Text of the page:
5 Top Tips to becoming a successful NZ resident



Five Top Tips to Becoming a Successful New Zealand Resident

By Sam Dignadice

AUCKLAND – New Zealand has become an obsession for aspiring Filipino migrants. And who can blame them? New Zealand is indeed one of the best places in the world to live in.

It is home to around 50,000 Filipinos, who enjoy all the benefits the country has to offer. And to top it all off, these Filipino Kiwis can go home to the beautiful beaches of the Philippines when the weather in New Zealand gets too cold.

Are you dreaming of becoming one of them? Here are five tips that will help you realise that dream. Follow them and your dream will not turn into a nightmare.

Tip #1 Do your research.

This is your dream. This is your future. You have to own it by being informed.

The New Zealand immigration website (www.immigration.govt.nz) is your first port of call. Read it. Everything you need to know is in there. If you find this too difficult and you think that you’d rather trust other people to tell you what to do, then I’m sorry to tell you that you have taken the first step to failure.

The immigration website will guide you on how to apply for the correct visa. It tells you what skills are required in New Zealand. And generally, it will provide you with a lot of information that will help you make crucial decisions for your future.

Also, consult New Zealand-specific websites such as www.nzherald.co.nz – for news and information, www.trademe.co.nz – for finding out how much things are and www.seek.co.nz – to find out what jobs are available.

Of course, Facebook is always there. Join forums of Filipinos in NZ and post your questions there. Some good-natured kababayan are always on hand to answer any questions you may have.

Be informed. That’s the number one rule.

Tip #2 Choose the correct path – student or skilled.

If you have specific skillsets and equivalent experience, then the skilled category might be the best for you. Again, consult the Immigration website and see if your skills are in demand. The best thing about the skilled category is that if you are successful, then you earn income when you arrive in New Zealand.

The student path is way more complicated, expensive and fraught with risks. You have to pay for yourself during the period of study, you then have to find an employer to hire you and then you have to make sure that the job you land meets the Immigration department’s criteria.

Tip #3 For those choosing the student path, choose your course carefully.

Don’t take a course just because the agency told you that it was the one that was best for you. Chances are that agency is recommending that course because they make a lot more money from students taking that particular course.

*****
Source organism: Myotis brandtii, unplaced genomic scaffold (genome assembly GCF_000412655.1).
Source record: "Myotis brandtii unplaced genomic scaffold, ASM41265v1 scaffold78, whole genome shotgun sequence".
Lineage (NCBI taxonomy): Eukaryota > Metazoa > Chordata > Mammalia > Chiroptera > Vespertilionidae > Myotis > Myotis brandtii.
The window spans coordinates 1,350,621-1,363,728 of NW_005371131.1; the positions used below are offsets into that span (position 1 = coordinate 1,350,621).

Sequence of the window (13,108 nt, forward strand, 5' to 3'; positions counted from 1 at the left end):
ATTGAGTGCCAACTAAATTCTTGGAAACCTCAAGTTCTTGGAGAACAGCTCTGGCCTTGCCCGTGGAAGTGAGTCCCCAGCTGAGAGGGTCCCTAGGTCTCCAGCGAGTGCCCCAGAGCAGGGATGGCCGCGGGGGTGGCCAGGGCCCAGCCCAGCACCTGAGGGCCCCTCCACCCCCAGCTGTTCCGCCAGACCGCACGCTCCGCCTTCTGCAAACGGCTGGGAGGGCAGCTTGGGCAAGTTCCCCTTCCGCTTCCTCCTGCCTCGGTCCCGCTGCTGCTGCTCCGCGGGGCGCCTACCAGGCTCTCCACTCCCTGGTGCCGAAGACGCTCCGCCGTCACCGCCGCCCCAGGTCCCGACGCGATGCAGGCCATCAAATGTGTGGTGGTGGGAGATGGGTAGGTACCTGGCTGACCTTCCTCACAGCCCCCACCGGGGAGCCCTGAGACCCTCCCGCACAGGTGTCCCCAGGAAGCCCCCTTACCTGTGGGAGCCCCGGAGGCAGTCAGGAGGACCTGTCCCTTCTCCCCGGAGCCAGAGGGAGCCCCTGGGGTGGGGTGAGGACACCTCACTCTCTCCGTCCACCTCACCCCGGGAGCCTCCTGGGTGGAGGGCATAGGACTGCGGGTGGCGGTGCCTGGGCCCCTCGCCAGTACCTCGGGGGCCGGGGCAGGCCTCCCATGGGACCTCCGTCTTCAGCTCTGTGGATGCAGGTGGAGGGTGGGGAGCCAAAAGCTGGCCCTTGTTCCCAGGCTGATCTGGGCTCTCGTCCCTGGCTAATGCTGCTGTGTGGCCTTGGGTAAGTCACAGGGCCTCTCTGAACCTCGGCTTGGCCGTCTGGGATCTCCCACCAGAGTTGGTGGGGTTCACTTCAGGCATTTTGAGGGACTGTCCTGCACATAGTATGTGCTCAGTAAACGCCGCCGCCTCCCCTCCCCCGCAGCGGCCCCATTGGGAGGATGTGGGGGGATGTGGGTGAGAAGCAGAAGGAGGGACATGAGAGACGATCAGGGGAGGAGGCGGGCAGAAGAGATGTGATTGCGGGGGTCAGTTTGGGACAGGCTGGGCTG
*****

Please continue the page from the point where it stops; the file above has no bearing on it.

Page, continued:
It’s no different when you walk into a shop and you don’t know what you are buying; the shop attendant will make you buy the product where they make more money. It makes sense for them, but it doesn’t necessarily make sense for you.

Avoid management courses. Immigration NZ will typically expect you to become a manager after you finish a management course before approving your work visa. In New Zealand a manager is expected to be very experienced and very knowledgeable. A one-year course will not be enough.

Avoid computer courses. New Zealand universities produce top quality, world class computer science graduates. If you are taking a 12-month computer course in a low tier PTE, the competition is so stiff that your chances of getting an IT job are very small.

What’s the best course? Well, actually, this is all hit and miss. Immigration is now tightening up on student to resident visas. This path should generally be avoided at all cost.

Tip #4 If you need to work with an agent, avoid those who rely on celebrity endorsements.

Rely instead on word-of-mouth.

You can actually go through the visa processing application yourself. But if you are too busy and would like to work with an agency, ask for names of their previous clients and then contact them via Facebook. Also, name the agency you are working with and seek references from various Facebook forums of Filipinos in New Zealand. You will find more honest answers that way.

Agencies that rely on celebrity endorsements pay these celebrities a lot of money. Where do you think the payment will come from? Yes, from your application fee. Don’t part with your money so easily. If the agency is good, then their clients will tell you that they are good. Avoid celebrity endorsements.

Tip #5 Don’t give your money away so easily.

Employment agencies are not supposed to charge a processing fee, because they are being paid by New Zealand employers to find workers for them. If they do charge you, make sure that you have everything in writing. Keep the receipts and report them when you come to New Zealand.

Agencies offering the student pathway often charge hefty fees. Make sure you are dealing with a good one (see Tip #4).

But if I have Php1M and I am in the Philippines? Well, gosh, why would I even leave???

All the best, Kababayan. May all of your dreams come true.

Editor – Sam Dignadice is a highly successful IT professional residing in Auckland. He iss also a well-respected Filipino community leader.